This "cosmic perspective" also grounds Mao's dismissive attitude towards the human costs of economic and political endeavors. If one is to believe Mao's latest biography,  he caused the greatest famine in history by exporting food to Russia to buy nuclear and arms industries: 38 million people were starved and slave-driven to death in 1958-61. Mao knew exactly what was happening, saying: "half of China may well have to die." This is instrumental attitude at its most radical: killing as part of a ruthless attempt to realize goal, reducing people to disposable means - and what one should bear in mind is that the Nazi holocaust was NOT the same: the killing of the Jews not part of a rational strategy, but a self-goal, a meticulously planned "irrational" excess (recall the deportation of the last Jews from Greek islands in 1944, just before the German retreat, or the massive use of trains for transporting Jews instead of war materials in 1944). This is why Heidegger is wrong when he reduces holocaust to the industrial production of corpses: it was NOT that, Stalinist Communism was that.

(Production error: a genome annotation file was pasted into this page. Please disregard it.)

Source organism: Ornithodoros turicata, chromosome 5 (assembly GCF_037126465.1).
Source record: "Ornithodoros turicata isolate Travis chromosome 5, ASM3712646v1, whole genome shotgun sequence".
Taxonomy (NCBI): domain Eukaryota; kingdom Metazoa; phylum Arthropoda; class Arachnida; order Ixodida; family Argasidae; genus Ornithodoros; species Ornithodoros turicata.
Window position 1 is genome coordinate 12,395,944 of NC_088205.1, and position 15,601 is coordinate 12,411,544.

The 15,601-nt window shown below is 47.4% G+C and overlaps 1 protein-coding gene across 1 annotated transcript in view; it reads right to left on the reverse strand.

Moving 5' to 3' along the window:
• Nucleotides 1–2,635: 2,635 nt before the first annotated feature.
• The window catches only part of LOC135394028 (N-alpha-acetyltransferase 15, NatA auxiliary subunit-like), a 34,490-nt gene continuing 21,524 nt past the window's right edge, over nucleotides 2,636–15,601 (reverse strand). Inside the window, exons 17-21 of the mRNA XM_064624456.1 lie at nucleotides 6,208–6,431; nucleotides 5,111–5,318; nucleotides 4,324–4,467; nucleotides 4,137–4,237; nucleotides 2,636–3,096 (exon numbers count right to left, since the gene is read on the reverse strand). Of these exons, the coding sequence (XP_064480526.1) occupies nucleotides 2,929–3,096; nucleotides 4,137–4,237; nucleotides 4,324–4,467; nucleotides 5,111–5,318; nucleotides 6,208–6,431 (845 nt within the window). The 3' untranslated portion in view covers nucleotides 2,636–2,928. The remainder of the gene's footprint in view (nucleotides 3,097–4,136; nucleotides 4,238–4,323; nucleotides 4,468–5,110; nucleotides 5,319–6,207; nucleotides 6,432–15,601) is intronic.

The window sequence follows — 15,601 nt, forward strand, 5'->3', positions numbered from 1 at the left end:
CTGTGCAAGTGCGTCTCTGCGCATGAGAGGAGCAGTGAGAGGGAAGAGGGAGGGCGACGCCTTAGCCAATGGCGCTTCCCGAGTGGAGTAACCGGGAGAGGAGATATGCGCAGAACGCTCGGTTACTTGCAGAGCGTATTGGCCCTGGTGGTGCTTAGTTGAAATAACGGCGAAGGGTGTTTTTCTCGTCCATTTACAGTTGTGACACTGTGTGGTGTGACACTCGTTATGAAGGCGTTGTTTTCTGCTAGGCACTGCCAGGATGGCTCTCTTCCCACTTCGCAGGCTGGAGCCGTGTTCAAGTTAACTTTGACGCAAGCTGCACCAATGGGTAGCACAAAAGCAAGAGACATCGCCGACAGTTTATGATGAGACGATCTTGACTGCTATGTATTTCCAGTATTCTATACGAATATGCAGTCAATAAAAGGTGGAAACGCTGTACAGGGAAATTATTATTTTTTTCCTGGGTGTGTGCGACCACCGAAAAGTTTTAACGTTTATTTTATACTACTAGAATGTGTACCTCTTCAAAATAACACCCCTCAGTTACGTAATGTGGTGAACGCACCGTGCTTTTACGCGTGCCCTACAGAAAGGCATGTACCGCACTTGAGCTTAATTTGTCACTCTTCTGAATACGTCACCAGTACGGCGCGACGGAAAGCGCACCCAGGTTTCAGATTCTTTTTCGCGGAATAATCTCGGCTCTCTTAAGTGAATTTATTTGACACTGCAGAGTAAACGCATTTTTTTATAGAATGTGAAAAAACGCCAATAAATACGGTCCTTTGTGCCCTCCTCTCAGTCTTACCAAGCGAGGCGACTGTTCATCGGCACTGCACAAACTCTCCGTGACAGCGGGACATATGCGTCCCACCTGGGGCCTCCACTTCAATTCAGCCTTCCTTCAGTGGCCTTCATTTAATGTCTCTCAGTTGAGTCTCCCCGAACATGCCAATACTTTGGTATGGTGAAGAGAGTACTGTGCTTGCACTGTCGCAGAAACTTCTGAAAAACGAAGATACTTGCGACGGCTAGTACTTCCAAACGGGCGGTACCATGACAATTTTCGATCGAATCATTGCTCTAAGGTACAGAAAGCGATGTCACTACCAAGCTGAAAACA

The conceptual consequence of this "bad infinity" that pertains to vulgar evolutionism is Mao's consistent rejection of the "negation of negation" as a universal dialectical law. In explicit polemics against Engels (and, incidentally, following Stalin who, in his "On Dialectical and Historical Materialism," also doesn't mention "negation of negation" among the "four main features of Marxist dialectics"):